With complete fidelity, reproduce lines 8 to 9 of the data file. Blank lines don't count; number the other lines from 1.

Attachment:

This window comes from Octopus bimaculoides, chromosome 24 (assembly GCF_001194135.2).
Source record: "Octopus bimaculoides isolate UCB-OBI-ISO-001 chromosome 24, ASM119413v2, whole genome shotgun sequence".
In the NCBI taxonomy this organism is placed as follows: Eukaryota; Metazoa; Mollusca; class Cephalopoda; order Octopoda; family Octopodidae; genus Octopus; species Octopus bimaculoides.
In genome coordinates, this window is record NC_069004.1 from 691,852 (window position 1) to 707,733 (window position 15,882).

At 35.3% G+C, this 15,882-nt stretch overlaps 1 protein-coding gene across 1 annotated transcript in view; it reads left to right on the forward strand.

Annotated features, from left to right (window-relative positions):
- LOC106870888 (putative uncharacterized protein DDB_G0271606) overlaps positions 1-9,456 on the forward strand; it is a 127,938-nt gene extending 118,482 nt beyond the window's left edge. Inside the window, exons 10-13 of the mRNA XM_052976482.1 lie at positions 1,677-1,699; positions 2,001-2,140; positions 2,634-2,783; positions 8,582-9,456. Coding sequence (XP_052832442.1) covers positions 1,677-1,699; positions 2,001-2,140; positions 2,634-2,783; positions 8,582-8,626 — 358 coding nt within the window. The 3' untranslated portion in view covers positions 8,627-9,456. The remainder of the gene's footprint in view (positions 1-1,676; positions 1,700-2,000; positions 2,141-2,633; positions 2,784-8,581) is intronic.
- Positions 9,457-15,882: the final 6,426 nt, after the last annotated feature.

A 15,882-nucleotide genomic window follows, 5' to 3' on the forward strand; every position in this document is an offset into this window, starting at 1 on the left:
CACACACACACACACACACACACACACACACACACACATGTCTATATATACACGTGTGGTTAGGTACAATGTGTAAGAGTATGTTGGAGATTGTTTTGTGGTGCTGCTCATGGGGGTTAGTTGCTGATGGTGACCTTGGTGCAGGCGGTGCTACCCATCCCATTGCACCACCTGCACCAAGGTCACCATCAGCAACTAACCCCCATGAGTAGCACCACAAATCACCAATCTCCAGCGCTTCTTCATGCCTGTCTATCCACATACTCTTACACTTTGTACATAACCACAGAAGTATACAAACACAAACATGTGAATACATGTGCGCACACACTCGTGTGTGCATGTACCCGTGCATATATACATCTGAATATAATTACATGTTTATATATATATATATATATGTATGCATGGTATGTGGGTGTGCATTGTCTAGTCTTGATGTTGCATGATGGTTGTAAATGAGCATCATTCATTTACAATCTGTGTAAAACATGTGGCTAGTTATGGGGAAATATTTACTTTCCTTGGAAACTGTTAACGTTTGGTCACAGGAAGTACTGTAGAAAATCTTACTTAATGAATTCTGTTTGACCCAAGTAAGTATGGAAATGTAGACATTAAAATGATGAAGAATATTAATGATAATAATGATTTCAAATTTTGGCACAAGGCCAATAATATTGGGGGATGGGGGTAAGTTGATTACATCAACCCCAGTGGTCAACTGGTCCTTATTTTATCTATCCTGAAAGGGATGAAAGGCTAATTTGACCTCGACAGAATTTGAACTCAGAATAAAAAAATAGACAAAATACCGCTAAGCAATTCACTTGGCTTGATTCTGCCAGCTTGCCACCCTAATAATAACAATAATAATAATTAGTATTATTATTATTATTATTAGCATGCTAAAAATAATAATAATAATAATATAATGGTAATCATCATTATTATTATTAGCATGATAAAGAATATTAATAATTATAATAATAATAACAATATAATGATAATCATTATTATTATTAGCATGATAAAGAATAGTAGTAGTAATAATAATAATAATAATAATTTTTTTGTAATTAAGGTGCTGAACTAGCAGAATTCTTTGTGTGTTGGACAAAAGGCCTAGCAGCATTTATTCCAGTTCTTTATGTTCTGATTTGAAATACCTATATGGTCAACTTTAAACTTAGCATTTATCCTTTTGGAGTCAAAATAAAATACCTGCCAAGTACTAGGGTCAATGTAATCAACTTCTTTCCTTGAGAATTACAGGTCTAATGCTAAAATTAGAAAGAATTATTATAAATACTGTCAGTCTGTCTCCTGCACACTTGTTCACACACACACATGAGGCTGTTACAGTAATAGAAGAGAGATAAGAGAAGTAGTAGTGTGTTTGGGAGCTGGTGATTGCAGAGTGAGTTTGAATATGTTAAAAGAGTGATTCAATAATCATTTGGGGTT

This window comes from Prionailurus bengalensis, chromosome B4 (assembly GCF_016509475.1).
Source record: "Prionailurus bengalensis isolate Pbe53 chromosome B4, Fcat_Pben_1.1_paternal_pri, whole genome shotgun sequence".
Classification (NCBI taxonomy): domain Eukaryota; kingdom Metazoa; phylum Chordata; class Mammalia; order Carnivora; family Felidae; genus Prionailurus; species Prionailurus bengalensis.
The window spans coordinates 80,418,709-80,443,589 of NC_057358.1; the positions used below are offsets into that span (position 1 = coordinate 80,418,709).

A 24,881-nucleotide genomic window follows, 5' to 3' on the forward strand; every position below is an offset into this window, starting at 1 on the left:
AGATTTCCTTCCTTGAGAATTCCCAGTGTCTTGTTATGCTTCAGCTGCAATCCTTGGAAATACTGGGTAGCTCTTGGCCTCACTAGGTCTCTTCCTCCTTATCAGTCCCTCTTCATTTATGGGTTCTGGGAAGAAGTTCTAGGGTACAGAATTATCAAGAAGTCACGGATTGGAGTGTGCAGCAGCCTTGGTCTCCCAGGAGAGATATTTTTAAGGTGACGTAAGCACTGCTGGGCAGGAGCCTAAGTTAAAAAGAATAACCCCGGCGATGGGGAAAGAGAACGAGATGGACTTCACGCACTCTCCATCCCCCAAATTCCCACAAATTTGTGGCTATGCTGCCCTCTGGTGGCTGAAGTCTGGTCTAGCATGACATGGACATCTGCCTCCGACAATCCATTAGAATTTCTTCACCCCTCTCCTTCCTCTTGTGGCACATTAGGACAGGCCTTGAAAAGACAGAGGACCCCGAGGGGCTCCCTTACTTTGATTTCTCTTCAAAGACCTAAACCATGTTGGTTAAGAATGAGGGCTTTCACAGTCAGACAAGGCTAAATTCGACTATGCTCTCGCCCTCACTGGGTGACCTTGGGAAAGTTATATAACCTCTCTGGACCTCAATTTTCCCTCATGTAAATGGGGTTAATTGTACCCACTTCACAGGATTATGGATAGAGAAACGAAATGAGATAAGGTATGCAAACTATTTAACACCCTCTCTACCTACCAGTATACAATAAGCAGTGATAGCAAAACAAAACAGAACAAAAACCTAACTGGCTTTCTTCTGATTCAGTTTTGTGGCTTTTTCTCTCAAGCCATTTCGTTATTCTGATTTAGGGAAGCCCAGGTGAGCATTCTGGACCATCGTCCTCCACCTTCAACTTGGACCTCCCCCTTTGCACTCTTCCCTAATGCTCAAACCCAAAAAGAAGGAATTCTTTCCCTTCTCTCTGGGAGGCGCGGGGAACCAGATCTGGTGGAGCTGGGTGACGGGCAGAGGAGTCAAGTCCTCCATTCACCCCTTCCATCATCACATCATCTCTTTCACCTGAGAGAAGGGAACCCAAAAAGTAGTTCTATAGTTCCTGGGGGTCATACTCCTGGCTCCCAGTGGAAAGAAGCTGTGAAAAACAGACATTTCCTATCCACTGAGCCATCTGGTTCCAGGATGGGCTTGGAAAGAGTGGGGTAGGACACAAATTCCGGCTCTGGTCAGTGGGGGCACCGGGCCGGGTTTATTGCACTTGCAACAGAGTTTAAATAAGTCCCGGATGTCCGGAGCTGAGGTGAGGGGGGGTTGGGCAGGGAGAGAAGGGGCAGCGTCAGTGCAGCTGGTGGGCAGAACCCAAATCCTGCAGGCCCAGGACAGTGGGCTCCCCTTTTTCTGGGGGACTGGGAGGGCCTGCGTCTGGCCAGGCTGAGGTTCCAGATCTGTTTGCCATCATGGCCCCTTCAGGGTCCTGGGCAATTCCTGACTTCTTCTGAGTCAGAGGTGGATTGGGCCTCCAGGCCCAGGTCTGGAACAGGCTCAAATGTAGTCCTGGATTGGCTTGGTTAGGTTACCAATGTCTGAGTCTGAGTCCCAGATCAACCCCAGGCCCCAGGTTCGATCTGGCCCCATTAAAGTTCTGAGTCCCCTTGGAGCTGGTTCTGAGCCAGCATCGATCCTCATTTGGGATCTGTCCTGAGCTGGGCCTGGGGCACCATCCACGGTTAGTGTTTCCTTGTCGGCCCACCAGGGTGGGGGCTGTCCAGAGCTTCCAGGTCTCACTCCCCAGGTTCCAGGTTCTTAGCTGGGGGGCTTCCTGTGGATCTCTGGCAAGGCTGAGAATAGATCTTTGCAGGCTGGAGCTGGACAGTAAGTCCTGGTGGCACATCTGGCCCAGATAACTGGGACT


- Positions 9,457-15,882: the final 6,426 nt, after the last annotated feature.

A 15,882-nucleotide genomic window follows, 5' to 3' on the forward strand; every position in this document is an offset into this window, starting at 1 on the left: